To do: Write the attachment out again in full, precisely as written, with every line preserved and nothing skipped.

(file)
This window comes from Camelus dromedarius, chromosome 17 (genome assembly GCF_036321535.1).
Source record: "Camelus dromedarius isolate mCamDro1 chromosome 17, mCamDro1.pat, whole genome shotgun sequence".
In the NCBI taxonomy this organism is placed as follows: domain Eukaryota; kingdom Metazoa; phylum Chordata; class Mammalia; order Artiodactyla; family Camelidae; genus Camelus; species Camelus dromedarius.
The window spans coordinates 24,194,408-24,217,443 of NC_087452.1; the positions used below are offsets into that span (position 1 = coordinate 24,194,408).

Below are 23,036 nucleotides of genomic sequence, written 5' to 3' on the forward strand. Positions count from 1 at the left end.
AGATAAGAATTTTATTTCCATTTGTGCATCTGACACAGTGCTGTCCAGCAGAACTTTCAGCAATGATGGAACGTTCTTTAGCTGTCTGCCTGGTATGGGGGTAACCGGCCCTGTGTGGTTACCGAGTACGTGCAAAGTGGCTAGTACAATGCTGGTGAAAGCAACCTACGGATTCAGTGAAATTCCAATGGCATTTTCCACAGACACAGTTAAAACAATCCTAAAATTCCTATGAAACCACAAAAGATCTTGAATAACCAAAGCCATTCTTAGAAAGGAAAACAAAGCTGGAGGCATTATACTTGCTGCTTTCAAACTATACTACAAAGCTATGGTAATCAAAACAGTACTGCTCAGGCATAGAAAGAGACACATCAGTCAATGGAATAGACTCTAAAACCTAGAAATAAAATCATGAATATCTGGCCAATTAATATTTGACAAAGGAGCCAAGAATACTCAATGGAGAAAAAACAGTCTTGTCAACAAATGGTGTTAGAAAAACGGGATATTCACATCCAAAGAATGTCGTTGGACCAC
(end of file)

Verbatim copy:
This window comes from Camelus dromedarius, chromosome 17 (genome assembly GCF_036321535.1).
Source record: "Camelus dromedarius isolate mCamDro1 chromosome 17, mCamDro1.pat, whole genome shotgun sequence".
In the NCBI taxonomy this organism is placed as follows: domain Eukaryota; kingdom Metazoa; phylum Chordata; class Mammalia; order Artiodactyla; family Camelidae; genus Camelus; species Camelus dromedarius.
The window spans coordinates 24,194,408-24,217,443 of NC_087452.1; the positions used below are offsets into that span (position 1 = coordinate 24,194,408).

Below are 23,036 nucleotides of genomic sequence, written 5' to 3' on the forward strand. Positions count from 1 at the left end.
AGATAAGAATTTTATTTCCATTTGTGCATCTGACACAGTGCTGTCCAGCAGAACTTTCAGCAATGATGGAACGTTCTTTAGCTGTCTGCCTGGTATGGGGGTAACCGGCCCTGTGTGGTTACCGAGTACGTGCAAAGTGGCTAGTACAATGCTGGTGAAAGCAACCTACGGATTCAGTGAAATTCCAATGGCATTTTCCACAGACACAGTTAAAACAATCCTAAAATTCCTATGAAACCACAAAAGATCTTGAATAACCAAAGCCATTCTTAGAAAGGAAAACAAAGCTGGAGGCATTATACTTGCTGCTTTCAAACTATACTACAAAGCTATGGTAATCAAAACAGTACTGCTCAGGCATAGAAAGAGACACATCAGTCAATGGAATAGACTCTAAAACCTAGAAATAAAATCATGAATATCTGGCCAATTAATATTTGACAAAGGAGCCAAGAATACTCAATGGAGAAAAAACAGTCTTGTCAACAAATGGTGTTAGAAAAACGGGATATTCACATCCAAAGAATGTCGTTGGACCAC